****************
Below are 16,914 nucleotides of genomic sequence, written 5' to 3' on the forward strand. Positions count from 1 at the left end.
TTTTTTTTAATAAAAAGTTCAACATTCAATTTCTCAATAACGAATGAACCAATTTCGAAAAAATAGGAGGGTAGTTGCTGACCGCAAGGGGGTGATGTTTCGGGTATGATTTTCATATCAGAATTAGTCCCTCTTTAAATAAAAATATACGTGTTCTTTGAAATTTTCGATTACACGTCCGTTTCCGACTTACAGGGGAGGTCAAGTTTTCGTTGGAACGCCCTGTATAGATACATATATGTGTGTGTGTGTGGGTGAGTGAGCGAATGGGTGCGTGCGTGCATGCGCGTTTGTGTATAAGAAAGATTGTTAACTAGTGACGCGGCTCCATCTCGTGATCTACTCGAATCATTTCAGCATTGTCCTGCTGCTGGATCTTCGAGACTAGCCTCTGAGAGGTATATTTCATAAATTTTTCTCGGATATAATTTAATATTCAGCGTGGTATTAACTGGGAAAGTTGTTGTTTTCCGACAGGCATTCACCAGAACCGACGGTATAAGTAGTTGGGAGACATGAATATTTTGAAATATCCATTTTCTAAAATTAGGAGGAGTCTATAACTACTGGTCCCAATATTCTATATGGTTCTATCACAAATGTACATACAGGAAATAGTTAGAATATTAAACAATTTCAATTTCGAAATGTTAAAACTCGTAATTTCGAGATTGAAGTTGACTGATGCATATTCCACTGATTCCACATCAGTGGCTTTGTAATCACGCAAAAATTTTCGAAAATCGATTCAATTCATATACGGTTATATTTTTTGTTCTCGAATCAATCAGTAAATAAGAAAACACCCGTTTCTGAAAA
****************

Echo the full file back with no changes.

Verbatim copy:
Below are 16,914 nucleotides of genomic sequence, written 5' to 3' on the forward strand. Positions count from 1 at the left end.
TTTTTTTTAATAAAAAGTTCAACATTCAATTTCTCAATAACGAATGAACCAATTTCGAAAAAATAGGAGGGTAGTTGCTGACCGCAAGGGGGTGATGTTTCGGGTATGATTTTCATATCAGAATTAGTCCCTCTTTAAATAAAAATATACGTGTTCTTTGAAATTTTCGATTACACGTCCGTTTCCGACTTACAGGGGAGGTCAAGTTTTCGTTGGAACGCCCTGTATAGATACATATATGTGTGTGTGTGTGGGTGAGTGAGCGAATGGGTGCGTGCGTGCATGCGCGTTTGTGTATAAGAAAGATTGTTAACTAGTGACGCGGCTCCATCTCGTGATCTACTCGAATCATTTCAGCATTGTCCTGCTGCTGGATCTTCGAGACTAGCCTCTGAGAGGTATATTTCATAAATTTTTCTCGGATATAATTTAATATTCAGCGTGGTATTAACTGGGAAAGTTGTTGTTTTCCGACAGGCATTCACCAGAACCGACGGTATAAGTAGTTGGGAGACATGAATATTTTGAAATATCCATTTTCTAAAATTAGGAGGAGTCTATAACTACTGGTCCCAATATTCTATATGGTTCTATCACAAATGTACATACAGGAAATAGTTAGAATATTAAACAATTTCAATTTCGAAATGTTAAAACTCGTAATTTCGAGATTGAAGTTGACTGATGCATATTCCACTGATTCCACATCAGTGGCTTTGTAATCACGCAAAAATTTTCGAAAATCGATTCAATTCATATACGGTTATATTTTTTGTTCTCGAATCAATCAGTAAATAAGAAAACACCCGTTTCTGAAAA